One of the results of Arizona’s controversial immigration law has been a scattered but powerful boycott of the state by some groups angry about the law’s focus on rooting out illegal immigrants.
Seven months later, the effects of the boycott are coming into focus, showing it has been a disruptive force but nowhere near as crippling as originally feared.
Businesses have lost lucrative contracts and conventions have relocated, performers called off concerts, and cities and counties in about a dozen states passed resolutions to avoid doing business with Arizona. A report released Thursday says the boycott has cost the state $141 million in lost meeting and convention business since Republican Gov. Jan Brewer signed the law in April.
But the state's economy hasn't come to a screeching halt — as some who organized the boycott hoped. In fact, more people went to the Grand Canyon this summer than last year, and more stayed in Arizona's hotels and resorts, according to a review by The Associated Press.
"My occupancy has been pretty strong," said Flagstaff bed and breakfast owner Gordon Watkins. He got a few calls from confused international customers wondering if they would be asked for their papers, but no one canceled their reservations, he said, and business has been brisk.
Many conventions decided not to move, despite questions from their members. At the Phoenix Convention Center on Thursday, about 1,300 exhibitors, distributors and buyers were attending an annual show put on by the National School Supply & Equipment Association.
"We just kind of kept our eye on our members, and at least in our industry, they were coming whether that law was there or not," said Bill Duffy, the group's vice president of operations and meetings.
The most controversial parts of the law are on hold, including a section that would require police officers who are enforcing other laws to question the immigration status of those they suspect are in the country illegally. A lawsuit by the federal government seeking to invalidate the law awaits a decision from the 9th U.S. Circuit Court of Appeals in San Francisco.
Civil rights groups organized the boycott to slow the state's economy in much the same way that a boycott punished Arizona 20 years ago over its refusal to honor the Rev. Martin Luther King Jr. with a holiday. After voters approved that law, the NFL pulled the 1993 Super Bowl from Phoenix, and the NBA told the Phoenix Suns not to bother putting in a bid for the All-Star game.
By the time voters finally passed a holiday bill two years later, estimates of lost convention business in the Phoenix area alone topped $190 million.
This time around, groups called on people not to fly Tempe-based US Airways or rent trucks from Phoenix-based U-Haul. There was talk of fighting Major League Baseball's plans for holding the All Star Game in Phoenix next year.
Most of those protests haven't come to fruition. The midsummer classic is still on, a spokeswoman for Tempe-based US Airways said the company saw no effect from the boycott call, and a U-Haul International executive said the same thing. "In fact, year over year, we're up," said Jim Pena, the Phoenix-based rental firm's president for Arizona.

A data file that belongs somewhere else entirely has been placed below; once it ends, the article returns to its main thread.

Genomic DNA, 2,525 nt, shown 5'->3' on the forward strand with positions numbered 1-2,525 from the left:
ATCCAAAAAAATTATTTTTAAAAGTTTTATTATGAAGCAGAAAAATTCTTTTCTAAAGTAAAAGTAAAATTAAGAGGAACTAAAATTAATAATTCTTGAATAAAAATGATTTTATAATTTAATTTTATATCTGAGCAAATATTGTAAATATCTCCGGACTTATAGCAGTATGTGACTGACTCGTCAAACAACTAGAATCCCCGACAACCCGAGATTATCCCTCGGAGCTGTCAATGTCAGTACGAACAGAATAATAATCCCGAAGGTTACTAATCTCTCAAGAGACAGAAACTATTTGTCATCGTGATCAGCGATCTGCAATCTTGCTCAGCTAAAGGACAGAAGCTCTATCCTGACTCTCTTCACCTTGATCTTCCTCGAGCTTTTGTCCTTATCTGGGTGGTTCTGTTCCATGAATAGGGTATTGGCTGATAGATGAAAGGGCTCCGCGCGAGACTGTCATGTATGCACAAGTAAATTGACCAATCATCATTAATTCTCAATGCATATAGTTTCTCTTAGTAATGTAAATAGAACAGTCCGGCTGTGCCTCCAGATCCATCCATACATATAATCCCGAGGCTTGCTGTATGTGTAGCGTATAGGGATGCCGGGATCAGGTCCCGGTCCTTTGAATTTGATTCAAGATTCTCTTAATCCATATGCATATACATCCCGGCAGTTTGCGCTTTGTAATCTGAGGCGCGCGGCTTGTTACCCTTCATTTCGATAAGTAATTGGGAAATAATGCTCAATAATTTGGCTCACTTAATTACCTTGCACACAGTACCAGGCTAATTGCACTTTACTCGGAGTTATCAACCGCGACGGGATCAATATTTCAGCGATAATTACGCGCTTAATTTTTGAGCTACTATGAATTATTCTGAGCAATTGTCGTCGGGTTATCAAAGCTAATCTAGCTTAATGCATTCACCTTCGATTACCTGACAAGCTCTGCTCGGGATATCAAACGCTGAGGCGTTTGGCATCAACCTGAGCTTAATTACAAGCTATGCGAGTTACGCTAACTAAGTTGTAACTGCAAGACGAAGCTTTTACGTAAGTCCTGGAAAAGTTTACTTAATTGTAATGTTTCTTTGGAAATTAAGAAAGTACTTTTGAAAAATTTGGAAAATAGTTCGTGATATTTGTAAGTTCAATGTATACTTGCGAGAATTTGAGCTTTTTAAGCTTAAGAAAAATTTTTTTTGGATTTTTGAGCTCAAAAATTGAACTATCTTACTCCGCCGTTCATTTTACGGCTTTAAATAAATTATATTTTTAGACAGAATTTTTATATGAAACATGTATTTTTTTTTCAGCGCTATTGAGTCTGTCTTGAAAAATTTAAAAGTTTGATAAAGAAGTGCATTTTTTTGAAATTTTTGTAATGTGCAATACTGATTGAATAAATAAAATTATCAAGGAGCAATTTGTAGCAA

Cities that called for boycotts, including Los Angeles and San Francisco, largely found themselves with few contracts to cancel and little Arizona travel to avoid..
Still, some Arizona businesses have taken a big hit. In August, officials in Santa Monica, Calif., recommended that Phoenix-based Cavco Industries be awarded a $3 million contract to replace 20 aging mobile homes in a city-owned park. But the city council refused to give the contract to Cavco — the low bidder — because the company is Arizona-based, and Santa Monica had passed a resolution imposing sanctions.
"I don't think that what they did serves any real useful purpose," said company CEO Joe Stegmayer. The homes would have been built at a plant near Phoenix, he said, which would have led to more work for the primarily Hispanic work force there. "I don't think it really meets their objectives of trying to help people in the Hispanic community, for example, or the average working person."
The pain also has been felt by the convention industry. An estimated 15 million visitors come to Arizona each year for vacations, conventions and sporting events such as the Fiesta Bowl, pro golf tournaments and baseball spring training. The state tourism office estimates that conventions and other tourism-related activity brought in $16.6 billion in 2009 and that 157,200 people were employed in the industry.
An analysis commissioned by the Center for American Progress put hotel industry losses during the first four months after the signing of the law at about $45 million. Visitors would have spent an additional $96 million during their stays, said Angela Kelley, the group's vice president for immigration and advocacy.
"This is as much I think to serve as a warning to other states, particularly those who rely on tourism and conferences and conventions, that there is an economic impact to it," Kelley said. "We feel like this is a very modest slice, just a piece of what the economic impact is, and we don't think that we're overstating it or overselling it."
The study was paid for by the group, a liberal-leaning think tank, but conducted by the respected Scottsdale-based economic firm Elliott D. Pollack & Co. It also found that canceled meetings and conferences could cost the state nearly 2,800 jobs, $86 million in lost wages and more than $250 million in lost economic output over the next two to three years.
The Associated Press contributed to this article.